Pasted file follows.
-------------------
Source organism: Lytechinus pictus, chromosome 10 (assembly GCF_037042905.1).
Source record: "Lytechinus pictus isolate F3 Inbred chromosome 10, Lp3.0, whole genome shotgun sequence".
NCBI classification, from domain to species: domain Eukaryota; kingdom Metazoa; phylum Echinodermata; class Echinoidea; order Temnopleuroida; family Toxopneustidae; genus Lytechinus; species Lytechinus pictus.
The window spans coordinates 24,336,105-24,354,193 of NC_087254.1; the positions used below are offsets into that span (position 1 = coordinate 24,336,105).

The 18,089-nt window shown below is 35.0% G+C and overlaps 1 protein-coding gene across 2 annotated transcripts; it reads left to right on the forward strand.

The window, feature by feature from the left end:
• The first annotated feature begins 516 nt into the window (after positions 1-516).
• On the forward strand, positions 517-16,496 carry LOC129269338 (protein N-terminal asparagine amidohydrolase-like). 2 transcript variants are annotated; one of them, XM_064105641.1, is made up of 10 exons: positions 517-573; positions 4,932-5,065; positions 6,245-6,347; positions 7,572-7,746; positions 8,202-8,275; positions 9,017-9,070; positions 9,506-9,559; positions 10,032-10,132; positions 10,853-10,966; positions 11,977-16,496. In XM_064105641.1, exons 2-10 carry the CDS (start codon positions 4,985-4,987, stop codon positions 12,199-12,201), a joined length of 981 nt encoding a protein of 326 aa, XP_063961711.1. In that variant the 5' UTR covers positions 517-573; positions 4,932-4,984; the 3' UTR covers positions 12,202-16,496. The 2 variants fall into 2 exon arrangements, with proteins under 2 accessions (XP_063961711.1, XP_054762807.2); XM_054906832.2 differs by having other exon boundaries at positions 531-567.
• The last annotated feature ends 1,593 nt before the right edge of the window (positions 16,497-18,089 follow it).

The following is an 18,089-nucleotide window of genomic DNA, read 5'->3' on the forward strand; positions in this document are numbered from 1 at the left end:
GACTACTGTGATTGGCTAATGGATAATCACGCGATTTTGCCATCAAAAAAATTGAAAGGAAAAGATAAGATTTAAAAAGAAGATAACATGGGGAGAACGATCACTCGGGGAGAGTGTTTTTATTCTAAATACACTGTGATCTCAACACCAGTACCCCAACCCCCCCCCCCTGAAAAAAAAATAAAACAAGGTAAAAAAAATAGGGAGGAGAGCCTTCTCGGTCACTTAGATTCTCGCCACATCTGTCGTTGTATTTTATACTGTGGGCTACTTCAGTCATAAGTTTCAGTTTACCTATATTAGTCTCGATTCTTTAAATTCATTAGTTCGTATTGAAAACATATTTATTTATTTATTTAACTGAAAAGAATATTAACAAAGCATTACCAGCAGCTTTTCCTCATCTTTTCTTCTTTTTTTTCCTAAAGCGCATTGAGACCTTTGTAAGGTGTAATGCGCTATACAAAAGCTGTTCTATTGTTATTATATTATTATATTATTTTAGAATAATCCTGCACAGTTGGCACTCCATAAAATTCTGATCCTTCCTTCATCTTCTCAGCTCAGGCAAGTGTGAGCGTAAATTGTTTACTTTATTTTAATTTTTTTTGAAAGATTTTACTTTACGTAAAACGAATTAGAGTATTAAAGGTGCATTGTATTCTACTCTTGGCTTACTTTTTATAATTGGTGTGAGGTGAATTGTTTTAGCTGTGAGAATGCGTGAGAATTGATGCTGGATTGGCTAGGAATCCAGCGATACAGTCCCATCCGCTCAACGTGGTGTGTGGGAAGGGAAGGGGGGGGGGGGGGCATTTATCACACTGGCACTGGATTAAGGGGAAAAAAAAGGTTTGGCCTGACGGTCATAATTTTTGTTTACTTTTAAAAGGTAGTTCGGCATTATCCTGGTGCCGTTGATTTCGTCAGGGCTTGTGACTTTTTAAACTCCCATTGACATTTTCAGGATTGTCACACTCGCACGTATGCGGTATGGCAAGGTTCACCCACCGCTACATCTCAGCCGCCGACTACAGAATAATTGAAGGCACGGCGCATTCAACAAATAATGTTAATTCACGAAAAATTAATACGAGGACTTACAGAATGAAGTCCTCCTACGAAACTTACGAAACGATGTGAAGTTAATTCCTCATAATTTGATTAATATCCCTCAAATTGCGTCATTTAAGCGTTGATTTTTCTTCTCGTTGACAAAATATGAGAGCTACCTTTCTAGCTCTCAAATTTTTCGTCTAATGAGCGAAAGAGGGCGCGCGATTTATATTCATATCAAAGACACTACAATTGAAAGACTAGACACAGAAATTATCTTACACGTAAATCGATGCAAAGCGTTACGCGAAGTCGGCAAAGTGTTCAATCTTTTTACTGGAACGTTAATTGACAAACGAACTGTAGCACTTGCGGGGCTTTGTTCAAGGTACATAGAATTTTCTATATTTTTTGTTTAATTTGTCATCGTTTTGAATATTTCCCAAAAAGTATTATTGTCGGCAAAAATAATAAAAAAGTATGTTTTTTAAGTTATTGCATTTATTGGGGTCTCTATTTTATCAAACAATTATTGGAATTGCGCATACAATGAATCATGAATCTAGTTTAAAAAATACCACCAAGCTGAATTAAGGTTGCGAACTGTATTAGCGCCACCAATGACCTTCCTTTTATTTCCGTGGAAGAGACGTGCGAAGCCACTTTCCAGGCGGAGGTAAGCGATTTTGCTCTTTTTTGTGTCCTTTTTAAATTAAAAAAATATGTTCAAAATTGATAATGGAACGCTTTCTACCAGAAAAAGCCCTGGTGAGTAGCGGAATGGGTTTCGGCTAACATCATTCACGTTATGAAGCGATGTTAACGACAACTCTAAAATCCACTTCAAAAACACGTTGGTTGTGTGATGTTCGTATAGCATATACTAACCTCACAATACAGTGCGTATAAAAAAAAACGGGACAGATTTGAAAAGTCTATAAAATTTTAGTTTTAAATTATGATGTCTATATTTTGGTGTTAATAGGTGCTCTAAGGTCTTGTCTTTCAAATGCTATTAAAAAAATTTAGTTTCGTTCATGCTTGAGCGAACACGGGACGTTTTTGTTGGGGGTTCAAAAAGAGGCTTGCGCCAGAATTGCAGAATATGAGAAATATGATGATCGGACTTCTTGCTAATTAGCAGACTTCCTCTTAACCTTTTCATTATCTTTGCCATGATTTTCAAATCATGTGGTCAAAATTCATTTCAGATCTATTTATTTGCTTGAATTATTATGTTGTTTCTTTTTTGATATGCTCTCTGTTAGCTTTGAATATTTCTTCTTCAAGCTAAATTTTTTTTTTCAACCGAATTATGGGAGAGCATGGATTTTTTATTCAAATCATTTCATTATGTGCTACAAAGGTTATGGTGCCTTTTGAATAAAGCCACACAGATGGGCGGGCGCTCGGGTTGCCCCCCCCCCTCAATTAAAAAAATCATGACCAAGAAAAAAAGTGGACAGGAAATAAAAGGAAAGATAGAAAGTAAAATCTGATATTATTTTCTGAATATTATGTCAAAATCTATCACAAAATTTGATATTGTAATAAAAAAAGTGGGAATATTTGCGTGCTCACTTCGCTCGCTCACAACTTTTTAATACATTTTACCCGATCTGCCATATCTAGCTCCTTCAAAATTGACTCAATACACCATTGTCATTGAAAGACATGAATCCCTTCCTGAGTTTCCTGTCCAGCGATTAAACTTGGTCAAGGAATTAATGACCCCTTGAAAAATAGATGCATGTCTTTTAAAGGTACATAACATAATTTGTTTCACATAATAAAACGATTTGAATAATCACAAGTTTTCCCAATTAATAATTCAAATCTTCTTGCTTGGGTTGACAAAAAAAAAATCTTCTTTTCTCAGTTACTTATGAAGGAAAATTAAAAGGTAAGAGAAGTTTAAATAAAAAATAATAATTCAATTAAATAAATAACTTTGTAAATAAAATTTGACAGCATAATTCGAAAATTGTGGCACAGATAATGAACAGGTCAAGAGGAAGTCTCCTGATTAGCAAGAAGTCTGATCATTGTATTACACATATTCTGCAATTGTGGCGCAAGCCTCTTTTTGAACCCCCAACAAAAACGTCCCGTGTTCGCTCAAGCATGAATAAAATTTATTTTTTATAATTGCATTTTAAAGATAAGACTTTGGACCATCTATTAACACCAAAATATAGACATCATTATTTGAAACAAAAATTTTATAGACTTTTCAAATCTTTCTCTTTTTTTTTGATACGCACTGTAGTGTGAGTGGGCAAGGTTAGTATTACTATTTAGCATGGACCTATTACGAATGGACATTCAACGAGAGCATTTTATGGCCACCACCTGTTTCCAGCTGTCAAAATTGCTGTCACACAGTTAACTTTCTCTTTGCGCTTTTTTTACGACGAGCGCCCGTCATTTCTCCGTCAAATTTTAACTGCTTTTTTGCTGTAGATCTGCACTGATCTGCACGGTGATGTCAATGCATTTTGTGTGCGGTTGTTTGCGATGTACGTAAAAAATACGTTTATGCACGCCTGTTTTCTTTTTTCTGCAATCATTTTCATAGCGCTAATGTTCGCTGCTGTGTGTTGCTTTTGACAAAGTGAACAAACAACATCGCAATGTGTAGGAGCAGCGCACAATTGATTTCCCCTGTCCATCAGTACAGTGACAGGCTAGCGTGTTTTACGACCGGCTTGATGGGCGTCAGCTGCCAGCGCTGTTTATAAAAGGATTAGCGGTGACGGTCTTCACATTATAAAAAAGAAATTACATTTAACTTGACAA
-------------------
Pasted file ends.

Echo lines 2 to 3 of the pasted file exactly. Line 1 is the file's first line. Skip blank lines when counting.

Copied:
Source record: "Lytechinus pictus isolate F3 Inbred chromosome 10, Lp3.0, whole genome shotgun sequence".
NCBI classification, from domain to species: domain Eukaryota; kingdom Metazoa; phylum Echinodermata; class Echinoidea; order Temnopleuroida; family Toxopneustidae; genus Lytechinus; species Lytechinus pictus.